include the murders that police themselves carry out. As public health experts and community organizers have long warned, our overreliance on law enforcement as the sole means to control violence is entirely counterproductive. Black Americans are up to six times more likely to be killed by police than non-Blacks, particularly in the Midwest and Northeast. Fewer than 1% of police killings ever reach a conviction. As the Brookings Institute concluded recently, “the failure to prosecute murderous police typifies a bad overall track record with solving violent crimes.” In short, the (overwhelmingly Black) working class in Pittsburgh, like in virtually all major American cities, just isn’t getting a return on its tax dollars given the sheer magnitude of resources absorbed by the Bureau of Police. In a truly democratic (and not just Democratic) city, budgets are supposed to be a reflection of communities’ values and interests. Just in the time since Peduto was inaugurated in 2014, the police’s budget has ballooned by over $42 million, bringing the PBP to a 2020 grand total of $114,787,000. That’s almost 19 percent of our city’s budget. For comparison, Human Resources and Civil Service, which got slashed by over $14 million in 2020, takes around 7 percent. Environmental Services takes only 3 percent. Parks and Recreation, just 0.78 percent. The Citizen Police Review Board, a measly 0.1 percent. Like in the vast majority of America, violent crime in Pittsburgh has been generally falling steadily for around two decades. 2019 in particular saw a dip in violent crime. Homicide rates were at historic lows. So why did the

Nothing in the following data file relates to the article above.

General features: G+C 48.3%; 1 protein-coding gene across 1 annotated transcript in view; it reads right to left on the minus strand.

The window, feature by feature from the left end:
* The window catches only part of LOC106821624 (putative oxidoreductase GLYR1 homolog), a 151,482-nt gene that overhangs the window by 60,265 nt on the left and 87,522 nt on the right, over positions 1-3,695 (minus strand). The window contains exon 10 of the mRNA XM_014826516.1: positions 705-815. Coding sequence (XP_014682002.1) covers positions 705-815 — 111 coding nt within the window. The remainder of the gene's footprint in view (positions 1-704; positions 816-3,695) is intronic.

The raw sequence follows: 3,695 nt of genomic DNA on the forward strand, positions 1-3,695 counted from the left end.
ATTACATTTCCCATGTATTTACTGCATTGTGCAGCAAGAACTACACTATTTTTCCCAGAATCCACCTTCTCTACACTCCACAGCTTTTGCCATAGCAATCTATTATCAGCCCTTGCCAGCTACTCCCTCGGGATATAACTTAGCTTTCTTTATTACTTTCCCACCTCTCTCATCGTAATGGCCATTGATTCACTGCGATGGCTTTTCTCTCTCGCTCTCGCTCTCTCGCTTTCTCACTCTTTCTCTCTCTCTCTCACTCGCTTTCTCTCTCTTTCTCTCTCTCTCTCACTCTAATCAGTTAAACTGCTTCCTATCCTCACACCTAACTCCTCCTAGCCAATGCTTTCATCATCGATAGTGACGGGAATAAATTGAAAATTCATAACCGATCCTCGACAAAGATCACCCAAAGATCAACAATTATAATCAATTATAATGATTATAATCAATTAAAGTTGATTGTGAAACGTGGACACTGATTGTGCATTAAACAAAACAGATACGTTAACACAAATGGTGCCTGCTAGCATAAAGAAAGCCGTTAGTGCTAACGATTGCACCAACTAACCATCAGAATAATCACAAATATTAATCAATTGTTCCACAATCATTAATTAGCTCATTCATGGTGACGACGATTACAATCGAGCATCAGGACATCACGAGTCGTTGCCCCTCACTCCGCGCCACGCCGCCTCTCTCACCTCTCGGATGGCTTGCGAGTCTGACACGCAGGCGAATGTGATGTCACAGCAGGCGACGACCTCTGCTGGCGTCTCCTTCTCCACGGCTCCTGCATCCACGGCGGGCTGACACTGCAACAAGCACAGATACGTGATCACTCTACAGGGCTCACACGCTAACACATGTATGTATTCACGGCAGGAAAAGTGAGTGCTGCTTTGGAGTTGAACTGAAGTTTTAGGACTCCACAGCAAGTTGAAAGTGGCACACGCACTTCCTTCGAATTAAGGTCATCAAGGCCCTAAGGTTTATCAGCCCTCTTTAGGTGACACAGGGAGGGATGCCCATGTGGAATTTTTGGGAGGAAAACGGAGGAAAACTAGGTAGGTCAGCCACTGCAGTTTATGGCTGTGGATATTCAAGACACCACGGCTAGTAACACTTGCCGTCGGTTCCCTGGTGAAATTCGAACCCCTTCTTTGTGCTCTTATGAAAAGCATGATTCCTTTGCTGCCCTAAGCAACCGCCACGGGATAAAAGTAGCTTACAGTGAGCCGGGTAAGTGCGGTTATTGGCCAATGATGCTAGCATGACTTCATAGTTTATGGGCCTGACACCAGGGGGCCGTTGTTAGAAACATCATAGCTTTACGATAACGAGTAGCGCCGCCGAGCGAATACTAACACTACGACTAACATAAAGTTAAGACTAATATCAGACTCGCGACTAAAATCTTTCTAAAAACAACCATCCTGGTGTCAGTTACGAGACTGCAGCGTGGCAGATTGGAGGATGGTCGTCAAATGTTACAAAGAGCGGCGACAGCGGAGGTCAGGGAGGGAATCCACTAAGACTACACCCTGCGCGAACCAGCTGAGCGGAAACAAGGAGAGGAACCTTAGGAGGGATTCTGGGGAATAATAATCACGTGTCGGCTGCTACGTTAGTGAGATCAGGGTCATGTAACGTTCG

2020 operating budget, drafted between City Council and Mayor Bill Peduto, boost the police’s budget by 10.2 million dollars? Why was the police’s first stated goal to “continue to increase the ‘boots on the ground’ officers in the field”? Why did Peduto advocate for police recruitment classes, hybrid police cruisers, three new substations in Homewood, Southside, and Downtown, and a potential fourth North Shore station to be included in the budget? The goal with opening the new substations, as Peduto himself put it, was to hire more officers who were interested in working with young people, drug addicts, homeless people, and the mentally ill. With substations, Peduto said, “officers become part of what is needed.” This phrasing is telling. If police need to “become” part of a community’s needs, is that not a red flag? Defunding does not seek to create a vacuum of violence, chaos, and destruction. Quite the contrary—advocates are deeply invested in stimulating our strongest community organizations, and, indeed, in creating new ones altogether. Defunding seeks to address the true generator of crime—namely, socioeconomic marginalization. Consistently, both Black community organizers and academic sociologists tell us that the single most effective way to reduce crime is to improve social programs—especially education and employment. The status of these social programs is dismal in Black Pittsburgh. A schematic view of the past half-century in American cities reveals two processes, always twinned and mutually reinforcing—on one hand, municipal austerity and the gutting of social services; and on the other, a drastic